But in general, aside from any media training to avoid controversial statements, I think that the sport tends to self-select for people with color-within-the-lines personalities. That may have been even more true in the figures era. But in the triple jump era, the majority of girls who don't have the right kind of physical talent to rotate three times in the air get weeded out well before elite level, and those who do have the ability also need to be really focused on technique and training to master those jumps and maintain them consistently.
So even with age limits the top ladies are still often teenagers, and the free spirits rarely place well enough to make themselves known to the media and general public.
And the artistic choices as teens often seem to be giving the judges what they think the judges want to see. Even later bloomers like Rochette, Kostner, Suzuki, Wagner don't tend to take as many risks as the male skaters their age or a little older.
Much of the general public may enjoy conservative program choices as well. But if we could get a skater who is both charismatic and willing to take risks on the ice, and who can also land the jumps and win medals, that will get attention. If she gives good interviews as well, even better.
If the skater is winning stuff and also sexy as well as pretty, that would probably catch more public attention. Which would not be a feminist way to go. And G. Gold is barely old enough to go that route even if it did come naturally, which so far has not seemed to be the case.
I agree that the U.S. needs someone with Kwan levels of competitive consistency in order for the sport of skating to become popular again. Someone who's always in the running for gold and whose worst days may get her a bronze or silver.
With regards to looks and marketability, I think Gracie checks those boxes the best. She's absolutely gorgeous. If she does well in Sochi, she's going to be popular. And if she continues to do well after that, she'll be a huge star.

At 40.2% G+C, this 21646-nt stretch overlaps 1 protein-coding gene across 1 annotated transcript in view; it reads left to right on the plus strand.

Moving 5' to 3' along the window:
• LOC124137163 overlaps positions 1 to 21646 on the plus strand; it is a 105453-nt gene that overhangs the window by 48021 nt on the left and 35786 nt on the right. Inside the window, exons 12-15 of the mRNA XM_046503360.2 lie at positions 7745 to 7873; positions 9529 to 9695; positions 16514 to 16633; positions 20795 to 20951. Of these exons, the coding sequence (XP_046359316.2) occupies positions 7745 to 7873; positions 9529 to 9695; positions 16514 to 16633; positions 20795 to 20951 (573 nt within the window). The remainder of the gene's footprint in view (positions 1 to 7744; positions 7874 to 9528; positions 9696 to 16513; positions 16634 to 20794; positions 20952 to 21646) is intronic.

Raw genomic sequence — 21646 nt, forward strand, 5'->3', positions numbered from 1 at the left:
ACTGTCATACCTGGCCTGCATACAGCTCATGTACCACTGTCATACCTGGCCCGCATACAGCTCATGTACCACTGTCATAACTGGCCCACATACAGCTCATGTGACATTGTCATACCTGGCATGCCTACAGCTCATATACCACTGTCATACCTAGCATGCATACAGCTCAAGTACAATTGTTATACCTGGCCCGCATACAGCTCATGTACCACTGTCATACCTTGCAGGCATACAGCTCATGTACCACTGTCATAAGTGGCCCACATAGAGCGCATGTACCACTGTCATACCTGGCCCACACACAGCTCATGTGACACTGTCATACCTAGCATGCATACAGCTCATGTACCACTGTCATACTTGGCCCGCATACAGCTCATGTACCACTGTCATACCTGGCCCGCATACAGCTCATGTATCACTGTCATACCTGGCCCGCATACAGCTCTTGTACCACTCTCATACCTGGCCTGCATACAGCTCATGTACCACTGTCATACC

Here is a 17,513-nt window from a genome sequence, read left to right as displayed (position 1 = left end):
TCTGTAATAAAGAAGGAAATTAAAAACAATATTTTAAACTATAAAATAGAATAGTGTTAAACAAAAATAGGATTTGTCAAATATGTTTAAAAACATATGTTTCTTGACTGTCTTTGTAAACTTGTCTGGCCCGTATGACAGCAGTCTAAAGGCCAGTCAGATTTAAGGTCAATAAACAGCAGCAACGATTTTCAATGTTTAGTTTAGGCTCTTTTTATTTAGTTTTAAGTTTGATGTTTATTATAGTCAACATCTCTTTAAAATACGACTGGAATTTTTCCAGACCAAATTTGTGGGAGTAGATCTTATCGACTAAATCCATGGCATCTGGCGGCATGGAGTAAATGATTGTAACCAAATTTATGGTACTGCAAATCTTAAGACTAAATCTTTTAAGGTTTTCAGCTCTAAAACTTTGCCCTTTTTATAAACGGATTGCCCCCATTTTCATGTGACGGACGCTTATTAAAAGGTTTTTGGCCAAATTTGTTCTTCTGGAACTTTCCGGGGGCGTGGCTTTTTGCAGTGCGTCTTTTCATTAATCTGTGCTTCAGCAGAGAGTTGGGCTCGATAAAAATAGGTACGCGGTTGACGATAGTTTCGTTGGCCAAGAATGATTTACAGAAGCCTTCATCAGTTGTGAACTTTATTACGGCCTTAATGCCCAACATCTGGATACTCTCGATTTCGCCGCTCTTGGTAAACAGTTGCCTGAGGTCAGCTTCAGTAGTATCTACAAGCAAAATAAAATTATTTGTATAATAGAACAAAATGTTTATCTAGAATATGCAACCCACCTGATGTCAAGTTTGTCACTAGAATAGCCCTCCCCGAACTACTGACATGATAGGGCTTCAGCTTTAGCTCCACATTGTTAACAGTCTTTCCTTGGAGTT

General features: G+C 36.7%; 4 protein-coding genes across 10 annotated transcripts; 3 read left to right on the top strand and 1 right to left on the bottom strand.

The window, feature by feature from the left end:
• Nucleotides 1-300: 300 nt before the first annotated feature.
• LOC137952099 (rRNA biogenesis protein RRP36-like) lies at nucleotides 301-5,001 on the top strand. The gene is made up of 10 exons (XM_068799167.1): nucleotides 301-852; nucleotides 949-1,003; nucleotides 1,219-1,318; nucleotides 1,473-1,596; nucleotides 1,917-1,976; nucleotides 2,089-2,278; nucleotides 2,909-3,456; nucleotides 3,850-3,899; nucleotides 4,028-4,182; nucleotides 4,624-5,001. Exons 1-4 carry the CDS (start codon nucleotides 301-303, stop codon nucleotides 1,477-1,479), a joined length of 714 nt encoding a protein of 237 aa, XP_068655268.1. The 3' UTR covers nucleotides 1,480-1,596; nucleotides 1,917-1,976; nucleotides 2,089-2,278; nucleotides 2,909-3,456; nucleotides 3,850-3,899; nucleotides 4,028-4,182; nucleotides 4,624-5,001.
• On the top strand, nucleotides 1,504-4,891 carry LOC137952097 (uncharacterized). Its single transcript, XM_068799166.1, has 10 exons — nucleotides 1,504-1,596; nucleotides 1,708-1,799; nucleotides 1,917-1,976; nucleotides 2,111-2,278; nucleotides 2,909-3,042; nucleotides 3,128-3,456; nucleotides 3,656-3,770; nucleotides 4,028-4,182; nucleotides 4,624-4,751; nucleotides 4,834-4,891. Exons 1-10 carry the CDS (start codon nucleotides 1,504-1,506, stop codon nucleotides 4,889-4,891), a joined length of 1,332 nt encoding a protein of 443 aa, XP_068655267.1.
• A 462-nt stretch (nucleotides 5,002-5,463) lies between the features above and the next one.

Last edited by fenway2; 01-24-2014 at 07:12 PM.
I know this might be slightly arrogant, but if Teen Mom 2 gets more viewers than skating, I'd worry a lot more about about the taste of the viewers than about skating itself. A sport does not need to become tasteless, cheap and overly dramatic and the skaters don't need to become outrageous personalities. I can hardly think of a group seeming more humble or wholesome than the Japanese ladies and skating is doing just fine over there. Would I prefer more diverse choreography and music choices, sure! But I am just not sure that would attract more fans. I am also not sure that a sexy, gorgeous winner would be the cure. Popularity comes and goes, it's not only skating - once upon a time certain ballet dancers were household names, nowadays most people don't even know one active ballet dancer.
Perhaps Katherina Witt had all those things some are talking about: good looks, sex appeal, great in interviews, charismatic, Hollyood appeal, dramatic, confident, and of course 2 OGMs. Although she wasn't an American, she did quite well especially at the height of the Pro-Am era, scored a huge endorsement with Coke, interestingly during the '94 Olympics. She would have been up there with Dorothy if she was an American, imo.
Last edited by fenway2; 01-24-2014 at 07:32 PM.
It would be interesting to see how many non-skating fans who saw it could name the guy "from the Riverdance skating video".
Jason Brown didn't utter a single word during that youtube video of his LP and I would saying going into Sochi, the 18-49 crowd know more about him than any of the American ladies. It's not just about the sound bite and whacking someone's knee. It's about personality and charisma ON the ice. It's about performance. Are these skaters drawing in the audience like a Candelero, Bonaly, Browning, Witt or a Kwan did? Is there anything to catch the attention of the average person who doesn't watch skating or even the ones that do?
Sorry but I don't care how cute or spunky Mirai is off the ice, her skating was completely expressionless at Nationals and has been for years. Then you have Ashley falling on her butt twice (two years running), Gracie's pageant smile() and sound bites from 1950 and forgive me but even I can't even remember what Polina did at this point. I love the US ladies, but sound bites are the least of their worries, they need to skate bigger and perform.
If we're comparing the state of present day U.S. ladies' figure skating to 1996, well, it's not going to be a flattering comparison for more than a few reasons.
I'm sick of all the about how dooooomed the U.S. ladies are. The media has been spoiled for so long. We had our day in the sun. It's OK if we don't have a Dorothy, Peggy, Michelle or Kristi for another 10 or 15 years.
If I have to go to small competitions in rinks with a few benches to see it (I do this regularly for sectionals and regionals already), so be it. I want it to be figure skating (and ice dancing) not something else!
“I am happy that it’s over. Happy that I did well.” Yu Na Kim